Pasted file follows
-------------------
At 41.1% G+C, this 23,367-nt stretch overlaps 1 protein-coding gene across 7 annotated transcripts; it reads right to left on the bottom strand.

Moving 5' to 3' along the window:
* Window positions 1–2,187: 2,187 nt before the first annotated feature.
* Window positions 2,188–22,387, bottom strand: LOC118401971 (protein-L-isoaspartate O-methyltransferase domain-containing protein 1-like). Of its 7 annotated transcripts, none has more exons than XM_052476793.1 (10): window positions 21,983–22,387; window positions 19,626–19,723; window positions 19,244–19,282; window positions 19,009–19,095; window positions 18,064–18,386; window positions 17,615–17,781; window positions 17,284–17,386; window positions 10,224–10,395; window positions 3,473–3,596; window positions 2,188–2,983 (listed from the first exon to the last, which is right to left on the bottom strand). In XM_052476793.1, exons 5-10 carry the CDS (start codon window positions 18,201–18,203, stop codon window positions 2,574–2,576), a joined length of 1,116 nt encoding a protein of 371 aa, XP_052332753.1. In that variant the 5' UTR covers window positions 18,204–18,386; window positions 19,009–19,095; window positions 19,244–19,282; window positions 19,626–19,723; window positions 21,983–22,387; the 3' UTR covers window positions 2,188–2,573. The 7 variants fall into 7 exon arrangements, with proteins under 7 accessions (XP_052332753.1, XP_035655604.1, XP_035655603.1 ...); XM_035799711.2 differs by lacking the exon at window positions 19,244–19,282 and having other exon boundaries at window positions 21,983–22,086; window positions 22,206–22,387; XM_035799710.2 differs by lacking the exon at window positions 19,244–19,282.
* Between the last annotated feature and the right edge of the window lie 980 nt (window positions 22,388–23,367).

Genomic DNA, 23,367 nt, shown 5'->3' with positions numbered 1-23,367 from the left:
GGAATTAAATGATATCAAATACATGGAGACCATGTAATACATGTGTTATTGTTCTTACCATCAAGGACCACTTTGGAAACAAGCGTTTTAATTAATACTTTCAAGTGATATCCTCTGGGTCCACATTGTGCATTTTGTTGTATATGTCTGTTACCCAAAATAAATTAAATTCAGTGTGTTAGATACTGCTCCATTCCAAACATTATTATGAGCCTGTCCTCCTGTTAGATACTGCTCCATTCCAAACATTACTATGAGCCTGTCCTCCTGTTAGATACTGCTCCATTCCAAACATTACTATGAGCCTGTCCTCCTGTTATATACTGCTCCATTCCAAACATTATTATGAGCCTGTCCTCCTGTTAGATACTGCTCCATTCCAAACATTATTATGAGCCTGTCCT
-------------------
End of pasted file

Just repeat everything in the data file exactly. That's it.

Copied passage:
At 41.1% G+C, this 23,367-nt stretch overlaps 1 protein-coding gene across 7 annotated transcripts; it reads right to left on the bottom strand.

Moving 5' to 3' along the window:
* Window positions 1–2,187: 2,187 nt before the first annotated feature.
* Window positions 2,188–22,387, bottom strand: LOC118401971 (protein-L-isoaspartate O-methyltransferase domain-containing protein 1-like). Of its 7 annotated transcripts, none has more exons than XM_052476793.1 (10): window positions 21,983–22,387; window positions 19,626–19,723; window positions 19,244–19,282; window positions 19,009–19,095; window positions 18,064–18,386; window positions 17,615–17,781; window positions 17,284–17,386; window positions 10,224–10,395; window positions 3,473–3,596; window positions 2,188–2,983 (listed from the first exon to the last, which is right to left on the bottom strand). In XM_052476793.1, exons 5-10 carry the CDS (start codon window positions 18,201–18,203, stop codon window positions 2,574–2,576), a joined length of 1,116 nt encoding a protein of 371 aa, XP_052332753.1. In that variant the 5' UTR covers window positions 18,204–18,386; window positions 19,009–19,095; window positions 19,244–19,282; window positions 19,626–19,723; window positions 21,983–22,387; the 3' UTR covers window positions 2,188–2,573. The 7 variants fall into 7 exon arrangements, with proteins under 7 accessions (XP_052332753.1, XP_035655604.1, XP_035655603.1 ...); XM_035799711.2 differs by lacking the exon at window positions 19,244–19,282 and having other exon boundaries at window positions 21,983–22,086; window positions 22,206–22,387; XM_035799710.2 differs by lacking the exon at window positions 19,244–19,282.
* Between the last annotated feature and the right edge of the window lie 980 nt (window positions 22,388–23,367).

Genomic DNA, 23,367 nt, shown 5'->3' with positions numbered 1-23,367 from the left:
GGAATTAAATGATATCAAATACATGGAGACCATGTAATACATGTGTTATTGTTCTTACCATCAAGGACCACTTTGGAAACAAGCGTTTTAATTAATACTTTCAAGTGATATCCTCTGGGTCCACATTGTGCATTTTGTTGTATATGTCTGTTACCCAAAATAAATTAAATTCAGTGTGTTAGATACTGCTCCATTCCAAACATTATTATGAGCCTGTCCTCCTGTTAGATACTGCTCCATTCCAAACATTACTATGAGCCTGTCCTCCTGTTAGATACTGCTCCATTCCAAACATTACTATGAGCCTGTCCTCCTGTTATATACTGCTCCATTCCAAACATTATTATGAGCCTGTCCTCCTGTTAGATACTGCTCCATTCCAAACATTATTATGAGCCTGTCCT